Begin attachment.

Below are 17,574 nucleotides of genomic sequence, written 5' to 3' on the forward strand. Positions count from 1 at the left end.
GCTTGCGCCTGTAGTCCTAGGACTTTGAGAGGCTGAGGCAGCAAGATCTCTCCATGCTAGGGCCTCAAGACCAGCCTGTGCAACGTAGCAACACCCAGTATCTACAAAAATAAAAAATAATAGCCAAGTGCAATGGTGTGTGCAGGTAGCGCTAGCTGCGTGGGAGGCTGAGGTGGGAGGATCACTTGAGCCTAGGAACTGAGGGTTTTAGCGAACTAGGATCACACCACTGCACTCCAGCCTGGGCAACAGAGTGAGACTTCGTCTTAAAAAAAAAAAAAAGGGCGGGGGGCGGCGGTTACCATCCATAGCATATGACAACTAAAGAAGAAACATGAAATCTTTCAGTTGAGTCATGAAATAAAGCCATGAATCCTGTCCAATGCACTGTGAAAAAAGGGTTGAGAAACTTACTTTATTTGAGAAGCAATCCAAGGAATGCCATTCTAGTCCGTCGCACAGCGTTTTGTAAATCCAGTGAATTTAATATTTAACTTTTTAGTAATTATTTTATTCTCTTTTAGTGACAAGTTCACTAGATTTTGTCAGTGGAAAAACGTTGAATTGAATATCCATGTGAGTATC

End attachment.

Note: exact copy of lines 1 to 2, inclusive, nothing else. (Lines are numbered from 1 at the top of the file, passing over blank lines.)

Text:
Below are 17,574 nucleotides of genomic sequence, written 5' to 3' on the forward strand. Positions count from 1 at the left end.
GCTTGCGCCTGTAGTCCTAGGACTTTGAGAGGCTGAGGCAGCAAGATCTCTCCATGCTAGGGCCTCAAGACCAGCCTGTGCAACGTAGCAACACCCAGTATCTACAAAAATAAAAAATAATAGCCAAGTGCAATGGTGTGTGCAGGTAGCGCTAGCTGCGTGGGAGGCTGAGGTGGGAGGATCACTTGAGCCTAGGAACTGAGGGTTTTAGCGAACTAGGATCACACCACTGCACTCCAGCCTGGGCAACAGAGTGAGACTTCGTCTTAAAAAAAAAAAAAAGGGCGGGGGGCGGCGGTTACCATCCATAGCATATGACAACTAAAGAAGAAACATGAAATCTTTCAGTTGAGTCATGAAATAAAGCCATGAATCCTGTCCAATGCACTGTGAAAAAAGGGTTGAGAAACTTACTTTATTTGAGAAGCAATCCAAGGAATGCCATTCTAGTCCGTCGCACAGCGTTTTGTAAATCCAGTGAATTTAATATTTAACTTTTTAGTAATTATTTTATTCTCTTTTAGTGACAAGTTCACTAGATTTTGTCAGTGGAAAAACGTTGAATTGAATATCCATGTGAGTATC